David Miller: This Earth Day, remember that you're part of the wildlife, too
The challenges facing Earth can feel overwhelming. Don't lose heart, however. You impact your habitat every day, and even the smallest actions can have a major impact.
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As global temperature records are set, glaciers retreat and iconic wildlife populations decline, it’s easy to think we can’t make a difference. The challenges we face here in Vancouver, across Canada and around the world are real, but the solutions are within our grasp.
To achieve them, however, all of us need to help: Governments, communities and individuals. You’ll see that even the smallest actions can have surprising impacts.
One of my favourite examples of this began with one person’s belief in the value of wildlife and a commitment to act, to be more than a bystander.
The chain of events started in the fall when a facilities manager at a sprawling suburban college campus discovered a nest of eggs near a bridge scheduled for construction. They turned out to be snapping turtles, an at-risk species.
Populations of freshwater species such as turtles and other aquatic life have declined by 81 per cent globally since 1970, WWF’s latest Living Planet Report shows. Land-based populations have experienced a 38 per cent decline. Ocean populations dropped by 36 per cent. We have lost, on average, 58 per cent of all wildlife populations since 1970 and unless we act quickly, we risk losing more than 67 per cent by 2020. That’s more than two-thirds gone in just one human lifetime.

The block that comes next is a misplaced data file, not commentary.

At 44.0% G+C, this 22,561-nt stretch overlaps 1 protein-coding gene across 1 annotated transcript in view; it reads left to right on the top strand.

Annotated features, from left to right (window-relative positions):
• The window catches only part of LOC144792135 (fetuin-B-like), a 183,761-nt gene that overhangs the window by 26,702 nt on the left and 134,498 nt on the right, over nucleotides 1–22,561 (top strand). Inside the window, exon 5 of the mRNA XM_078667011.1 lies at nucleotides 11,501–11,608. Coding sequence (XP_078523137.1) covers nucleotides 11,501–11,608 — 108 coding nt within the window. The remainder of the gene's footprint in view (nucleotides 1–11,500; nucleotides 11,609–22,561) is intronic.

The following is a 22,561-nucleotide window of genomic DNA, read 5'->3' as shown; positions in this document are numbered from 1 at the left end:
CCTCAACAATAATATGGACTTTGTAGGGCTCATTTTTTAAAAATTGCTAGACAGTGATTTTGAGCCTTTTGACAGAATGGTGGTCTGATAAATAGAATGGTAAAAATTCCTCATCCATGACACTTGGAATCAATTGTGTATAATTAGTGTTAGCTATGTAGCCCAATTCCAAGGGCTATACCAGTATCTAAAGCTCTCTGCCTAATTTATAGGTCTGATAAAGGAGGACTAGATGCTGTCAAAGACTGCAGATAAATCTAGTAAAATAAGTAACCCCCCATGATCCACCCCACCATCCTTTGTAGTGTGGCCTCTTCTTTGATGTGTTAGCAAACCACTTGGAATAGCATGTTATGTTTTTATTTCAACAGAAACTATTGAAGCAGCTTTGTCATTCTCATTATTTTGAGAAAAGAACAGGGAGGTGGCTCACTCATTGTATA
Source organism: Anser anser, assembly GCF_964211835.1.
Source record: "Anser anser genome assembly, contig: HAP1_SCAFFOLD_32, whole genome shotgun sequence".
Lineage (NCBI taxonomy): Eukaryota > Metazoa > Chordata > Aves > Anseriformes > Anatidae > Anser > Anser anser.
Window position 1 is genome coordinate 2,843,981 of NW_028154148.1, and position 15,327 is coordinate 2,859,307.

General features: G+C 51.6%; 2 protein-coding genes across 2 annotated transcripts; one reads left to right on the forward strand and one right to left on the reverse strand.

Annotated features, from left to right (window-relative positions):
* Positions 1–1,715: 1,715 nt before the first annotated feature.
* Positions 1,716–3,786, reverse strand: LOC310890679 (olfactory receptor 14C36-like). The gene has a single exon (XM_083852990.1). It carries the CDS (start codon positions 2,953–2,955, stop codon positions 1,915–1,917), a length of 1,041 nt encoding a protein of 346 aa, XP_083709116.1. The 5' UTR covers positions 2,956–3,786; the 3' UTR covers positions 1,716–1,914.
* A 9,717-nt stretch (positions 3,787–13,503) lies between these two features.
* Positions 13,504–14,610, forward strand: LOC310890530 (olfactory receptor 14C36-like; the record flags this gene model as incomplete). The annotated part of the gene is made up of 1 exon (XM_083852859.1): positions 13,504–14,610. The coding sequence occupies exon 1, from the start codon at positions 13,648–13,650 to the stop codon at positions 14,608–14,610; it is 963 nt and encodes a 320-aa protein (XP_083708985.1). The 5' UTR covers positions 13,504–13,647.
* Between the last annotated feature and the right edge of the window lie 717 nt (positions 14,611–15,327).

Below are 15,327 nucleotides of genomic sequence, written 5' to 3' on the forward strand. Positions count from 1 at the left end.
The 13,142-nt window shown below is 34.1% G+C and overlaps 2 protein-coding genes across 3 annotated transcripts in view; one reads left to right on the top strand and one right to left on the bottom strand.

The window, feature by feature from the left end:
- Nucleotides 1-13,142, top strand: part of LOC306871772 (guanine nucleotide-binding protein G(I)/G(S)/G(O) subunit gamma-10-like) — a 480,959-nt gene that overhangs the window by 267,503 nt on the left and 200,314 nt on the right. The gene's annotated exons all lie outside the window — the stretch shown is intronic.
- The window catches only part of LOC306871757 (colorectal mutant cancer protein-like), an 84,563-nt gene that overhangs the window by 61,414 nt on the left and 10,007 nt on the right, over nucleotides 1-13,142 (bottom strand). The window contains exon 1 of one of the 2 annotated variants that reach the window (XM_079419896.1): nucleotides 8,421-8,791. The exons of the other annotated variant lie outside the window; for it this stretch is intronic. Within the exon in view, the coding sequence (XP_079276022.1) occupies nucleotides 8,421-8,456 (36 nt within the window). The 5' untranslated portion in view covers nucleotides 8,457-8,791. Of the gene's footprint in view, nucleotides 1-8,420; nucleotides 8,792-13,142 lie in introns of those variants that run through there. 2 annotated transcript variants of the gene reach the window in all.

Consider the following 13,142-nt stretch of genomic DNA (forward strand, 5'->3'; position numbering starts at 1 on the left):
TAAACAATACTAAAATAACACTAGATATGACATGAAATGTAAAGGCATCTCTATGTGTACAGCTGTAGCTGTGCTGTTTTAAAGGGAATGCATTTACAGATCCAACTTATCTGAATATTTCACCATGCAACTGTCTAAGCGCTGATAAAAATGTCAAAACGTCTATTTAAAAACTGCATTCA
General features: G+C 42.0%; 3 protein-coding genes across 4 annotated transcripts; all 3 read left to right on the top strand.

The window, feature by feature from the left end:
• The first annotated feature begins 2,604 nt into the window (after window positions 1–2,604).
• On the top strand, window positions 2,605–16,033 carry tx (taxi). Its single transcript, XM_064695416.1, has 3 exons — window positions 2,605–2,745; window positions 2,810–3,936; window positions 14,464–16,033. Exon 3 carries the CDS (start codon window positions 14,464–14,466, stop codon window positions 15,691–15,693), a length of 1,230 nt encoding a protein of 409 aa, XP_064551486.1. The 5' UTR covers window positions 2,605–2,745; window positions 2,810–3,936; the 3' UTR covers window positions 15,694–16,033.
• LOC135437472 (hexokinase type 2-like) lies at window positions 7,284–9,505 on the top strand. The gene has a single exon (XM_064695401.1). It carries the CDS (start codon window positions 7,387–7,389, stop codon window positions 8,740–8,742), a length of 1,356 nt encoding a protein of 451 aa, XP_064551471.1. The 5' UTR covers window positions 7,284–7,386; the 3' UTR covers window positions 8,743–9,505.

Those are astounding figures that demand concerted action from governments and independent actions from individuals — individuals like the college facilities manager.
His attention and caring that day set in motion a series of actions that led to the rescue of those eggs. They were hatched at a turtle rescue centre, nurtured through the winter, and the 15 turtles were returned to the wild last summer.
Stories like this unfold all across Canada. They speak to how deeply Canadians connect with nature and wildlife, including in the heart of Vancouver.
Nature and wildlife are right here in the city. The drainpipe of your home and the storm sewers collecting rainwater from your street are part of a freshwater ecosystem. Your yard, balcony and local parks are habitat. The buried streams that run beneath the city were once nurseries for the salmon that used to help feed the now endangered orcas of the Salish Sea. The skies over the city are part of the Pacific Flyway, a route followed by thousands of birds on their migratory journeys.
The actions we make collectively and as individuals have impacts on other organisms near and far, because we are all wildlife.
Earth Day on Saturday is a reminder that we need to do more to protect our planet. Read the stories in today’s Metro to learn more about what can be done, from the clothes you choose to wear to how we can bring the endangered orcas of the Salish Sea back from the brink of extinction.
And our individual actions can add up. Like with the rescued turtle eggs, they set in motion a series of events with affirming and inspirational impacts.
David Miller is the president and CEO of World Wildlife Fund-Canada